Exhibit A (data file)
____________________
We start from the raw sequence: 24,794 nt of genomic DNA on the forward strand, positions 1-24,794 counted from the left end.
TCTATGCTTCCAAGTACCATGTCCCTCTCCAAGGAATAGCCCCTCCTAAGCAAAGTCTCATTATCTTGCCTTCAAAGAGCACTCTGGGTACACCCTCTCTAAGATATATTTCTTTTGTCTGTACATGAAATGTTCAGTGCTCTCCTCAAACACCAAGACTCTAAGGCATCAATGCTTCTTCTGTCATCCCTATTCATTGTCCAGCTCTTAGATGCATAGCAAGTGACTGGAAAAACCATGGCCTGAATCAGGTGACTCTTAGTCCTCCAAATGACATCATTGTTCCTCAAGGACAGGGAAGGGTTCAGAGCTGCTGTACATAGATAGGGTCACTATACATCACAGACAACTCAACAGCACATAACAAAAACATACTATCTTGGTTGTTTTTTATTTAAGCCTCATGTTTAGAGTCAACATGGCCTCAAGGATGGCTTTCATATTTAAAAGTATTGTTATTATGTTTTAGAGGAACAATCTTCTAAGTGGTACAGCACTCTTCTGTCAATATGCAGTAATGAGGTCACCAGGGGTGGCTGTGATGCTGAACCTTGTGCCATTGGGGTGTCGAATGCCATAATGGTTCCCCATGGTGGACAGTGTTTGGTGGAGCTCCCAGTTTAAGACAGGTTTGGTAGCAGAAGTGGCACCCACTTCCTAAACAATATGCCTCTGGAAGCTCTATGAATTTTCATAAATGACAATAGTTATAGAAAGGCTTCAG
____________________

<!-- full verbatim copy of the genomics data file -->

We start from the raw sequence: 24,794 nt of genomic DNA on the forward strand, positions 1-24,794 counted from the left end.
TCTATGCTTCCAAGTACCATGTCCCTCTCCAAGGAATAGCCCCTCCTAAGCAAAGTCTCATTATCTTGCCTTCAAAGAGCACTCTGGGTACACCCTCTCTAAGATATATTTCTTTTGTCTGTACATGAAATGTTCAGTGCTCTCCTCAAACACCAAGACTCTAAGGCATCAATGCTTCTTCTGTCATCCCTATTCATTGTCCAGCTCTTAGATGCATAGCAAGTGACTGGAAAAACCATGGCCTGAATCAGGTGACTCTTAGTCCTCCAAATGACATCATTGTTCCTCAAGGACAGGGAAGGGTTCAGAGCTGCTGTACATAGATAGGGTCACTATACATCACAGACAACTCAACAGCACATAACAAAAACATACTATCTTGGTTGTTTTTTATTTAAGCCTCATGTTTAGAGTCAACATGGCCTCAAGGATGGCTTTCATATTTAAAAGTATTGTTATTATGTTTTAGAGGAACAATCTTCTAAGTGGTACAGCACTCTTCTGTCAATATGCAGTAATGAGGTCACCAGGGGTGGCTGTGATGCTGAACCTTGTGCCATTGGGGTGTCGAATGCCATAATGGTTCCCCATGGTGGACAGTGTTTGGTGGAGCTCCCAGTTTAAGACAGGTTTGGTAGCAGAAGTGGCACCCACTTCCTAAACAATATGCCTCTGGAAGCTCTATGAATTTTCATAAATGACAATAGTTATAGAAAGGCTTCAG